Say hello to Florida Attorney General Pan Bondi!
General Bondi has a complex system for determining when to bring the power of the Florida AG’s office to bear on an important case, like the one about Trump University bilking all those
rubes alleged victims. Has the potential defendant caused material harm to Florida citizens? Is the potential case winnable? Also, and maybe most importantly, has the defendant ponied up any fat checks to the Bondi Reelection Fund? To wit:
Florida’s attorney general personally solicited a political contribution from Donald Trump around the same time her office deliberated joining an investigation of alleged fraud at Trump University and its affiliates
The new disclosure from Attorney General Pam Bondi’s spokesman to The Associated Press on Monday provides additional details around the unusual circumstances of Trump’s $25,000 donation to Bondi.
The money came from a Trump family foundation in apparent violation of rules surrounding political activities by charities. A political group backing Bondi’s re-election, called And Justice for All, reported receiving the check Sept. 17, 2013 — four days after Bondi’s office publicly announced she was considering joining a New York state probe of Trump University’s activities, according to a 2013 report in the Orlando Sentinel.
After the check came in, Bondi’s office nixed suing Trump, citing insufficient grounds to proceed.
Bondi declined repeated requests for an interview on Monday, referring all questions to Marc Reichelderfer, a political consultant who worked for her most re-election effort.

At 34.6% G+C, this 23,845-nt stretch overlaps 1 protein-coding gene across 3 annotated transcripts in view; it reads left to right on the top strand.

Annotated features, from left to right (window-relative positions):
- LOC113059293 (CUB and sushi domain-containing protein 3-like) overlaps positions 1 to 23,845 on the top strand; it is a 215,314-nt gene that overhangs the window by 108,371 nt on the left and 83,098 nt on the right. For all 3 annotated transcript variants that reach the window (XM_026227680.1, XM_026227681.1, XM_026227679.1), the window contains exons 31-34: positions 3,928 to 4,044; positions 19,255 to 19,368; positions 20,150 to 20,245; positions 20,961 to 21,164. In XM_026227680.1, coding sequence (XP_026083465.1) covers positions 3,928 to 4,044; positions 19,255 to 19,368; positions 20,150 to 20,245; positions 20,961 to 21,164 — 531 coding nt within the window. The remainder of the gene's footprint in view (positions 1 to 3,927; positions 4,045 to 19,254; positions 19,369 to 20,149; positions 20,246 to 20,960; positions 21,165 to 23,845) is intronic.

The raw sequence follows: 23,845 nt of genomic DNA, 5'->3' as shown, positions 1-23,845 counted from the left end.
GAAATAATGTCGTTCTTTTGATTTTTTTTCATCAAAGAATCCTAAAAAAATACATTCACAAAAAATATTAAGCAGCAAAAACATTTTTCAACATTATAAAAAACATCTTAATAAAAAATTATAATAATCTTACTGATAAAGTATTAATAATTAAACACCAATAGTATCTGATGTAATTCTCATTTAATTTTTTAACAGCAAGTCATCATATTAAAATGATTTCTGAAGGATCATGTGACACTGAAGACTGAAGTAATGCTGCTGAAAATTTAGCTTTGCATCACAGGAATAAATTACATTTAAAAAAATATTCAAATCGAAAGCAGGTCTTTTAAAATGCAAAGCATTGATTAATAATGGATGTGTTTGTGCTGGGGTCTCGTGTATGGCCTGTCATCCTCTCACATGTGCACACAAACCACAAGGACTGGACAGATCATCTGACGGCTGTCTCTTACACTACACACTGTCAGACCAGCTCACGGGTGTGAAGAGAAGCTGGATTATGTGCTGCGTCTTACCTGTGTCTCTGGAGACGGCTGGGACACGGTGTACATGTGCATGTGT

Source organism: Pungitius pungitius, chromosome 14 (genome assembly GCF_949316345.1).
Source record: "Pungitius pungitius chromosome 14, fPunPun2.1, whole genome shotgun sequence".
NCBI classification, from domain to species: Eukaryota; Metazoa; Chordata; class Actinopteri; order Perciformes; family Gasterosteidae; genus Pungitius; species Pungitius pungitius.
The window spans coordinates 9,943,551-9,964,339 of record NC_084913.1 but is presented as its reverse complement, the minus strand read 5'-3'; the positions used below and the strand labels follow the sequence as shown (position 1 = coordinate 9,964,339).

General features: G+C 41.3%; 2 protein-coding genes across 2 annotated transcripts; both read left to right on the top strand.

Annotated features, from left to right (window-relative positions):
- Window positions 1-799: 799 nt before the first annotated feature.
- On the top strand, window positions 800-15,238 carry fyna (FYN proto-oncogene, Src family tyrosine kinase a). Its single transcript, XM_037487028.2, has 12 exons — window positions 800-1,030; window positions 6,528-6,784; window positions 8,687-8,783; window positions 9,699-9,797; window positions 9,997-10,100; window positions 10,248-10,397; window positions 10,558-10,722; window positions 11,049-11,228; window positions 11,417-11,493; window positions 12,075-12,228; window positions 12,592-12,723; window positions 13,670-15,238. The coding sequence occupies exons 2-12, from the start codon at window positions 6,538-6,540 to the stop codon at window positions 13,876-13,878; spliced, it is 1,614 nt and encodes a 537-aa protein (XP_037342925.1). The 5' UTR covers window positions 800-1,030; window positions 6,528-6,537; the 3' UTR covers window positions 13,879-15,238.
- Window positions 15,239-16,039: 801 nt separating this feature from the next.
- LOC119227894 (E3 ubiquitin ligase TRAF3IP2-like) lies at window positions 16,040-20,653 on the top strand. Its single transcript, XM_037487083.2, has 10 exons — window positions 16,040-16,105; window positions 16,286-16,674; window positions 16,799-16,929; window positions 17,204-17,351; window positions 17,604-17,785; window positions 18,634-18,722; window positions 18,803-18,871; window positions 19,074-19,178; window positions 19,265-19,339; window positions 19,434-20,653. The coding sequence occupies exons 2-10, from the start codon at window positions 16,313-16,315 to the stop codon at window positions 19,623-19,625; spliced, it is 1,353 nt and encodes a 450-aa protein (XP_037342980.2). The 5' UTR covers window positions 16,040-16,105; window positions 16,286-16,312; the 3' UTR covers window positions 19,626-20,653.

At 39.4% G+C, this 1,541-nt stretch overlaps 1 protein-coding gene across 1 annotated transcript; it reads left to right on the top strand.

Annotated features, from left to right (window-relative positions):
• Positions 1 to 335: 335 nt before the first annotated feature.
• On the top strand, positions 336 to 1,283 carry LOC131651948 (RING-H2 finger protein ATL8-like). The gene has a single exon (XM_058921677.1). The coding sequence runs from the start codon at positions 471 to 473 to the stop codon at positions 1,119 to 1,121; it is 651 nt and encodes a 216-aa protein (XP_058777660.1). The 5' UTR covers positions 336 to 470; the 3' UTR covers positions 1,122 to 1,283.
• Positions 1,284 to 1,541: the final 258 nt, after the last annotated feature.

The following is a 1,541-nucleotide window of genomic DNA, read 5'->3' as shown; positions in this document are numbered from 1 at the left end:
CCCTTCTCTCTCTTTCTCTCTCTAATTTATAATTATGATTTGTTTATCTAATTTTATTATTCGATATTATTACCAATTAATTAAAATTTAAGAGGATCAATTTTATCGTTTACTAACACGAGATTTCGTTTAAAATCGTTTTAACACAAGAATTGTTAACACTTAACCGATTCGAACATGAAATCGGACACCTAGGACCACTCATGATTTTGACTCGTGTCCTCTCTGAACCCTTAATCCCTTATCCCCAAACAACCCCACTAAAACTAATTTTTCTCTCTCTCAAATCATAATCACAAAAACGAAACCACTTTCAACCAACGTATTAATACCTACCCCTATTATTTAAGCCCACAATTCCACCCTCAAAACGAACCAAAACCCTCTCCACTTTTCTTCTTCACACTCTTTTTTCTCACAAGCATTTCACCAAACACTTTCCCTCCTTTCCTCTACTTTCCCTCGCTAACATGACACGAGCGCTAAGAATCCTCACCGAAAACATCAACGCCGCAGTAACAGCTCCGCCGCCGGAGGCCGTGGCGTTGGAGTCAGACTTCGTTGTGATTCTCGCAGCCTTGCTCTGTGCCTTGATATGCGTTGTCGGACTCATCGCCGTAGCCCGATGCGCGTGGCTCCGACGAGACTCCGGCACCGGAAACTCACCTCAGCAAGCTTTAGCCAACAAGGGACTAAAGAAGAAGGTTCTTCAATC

Reichelderfer told AP that Bondi spoke with Trump “several weeks” before her office publicly announced it was deliberating whether to join a lawsuit proposed by New York’s Democratic attorney general. Reichelfelder said that Bondi was unaware of dozens of consumer complaints received by her office about Trump’s real-estate seminars at the time she requested the donation.
Oh! Pam Bondi solicited that donation from Trump “several weeks” before deciding whether or not to sue him! That is certainly a very vague length of time! In that case there’s no possibility that anything fishy was going on here! I mean, what state attorney general starts thinking about the cases she plans on pursuing “several weeks” before she pursues them? None, I guess! I figure most of them just show up in a courtroom in the morning and sue the first suspicious looking individual and/or corporation they encounter!
Seriously, even if nothing improper happened here–and, come on–it sure as hell looks like something improper happened. And a public official who loses the public trust is a public official who should probably be out of a job. How does this one still have hers?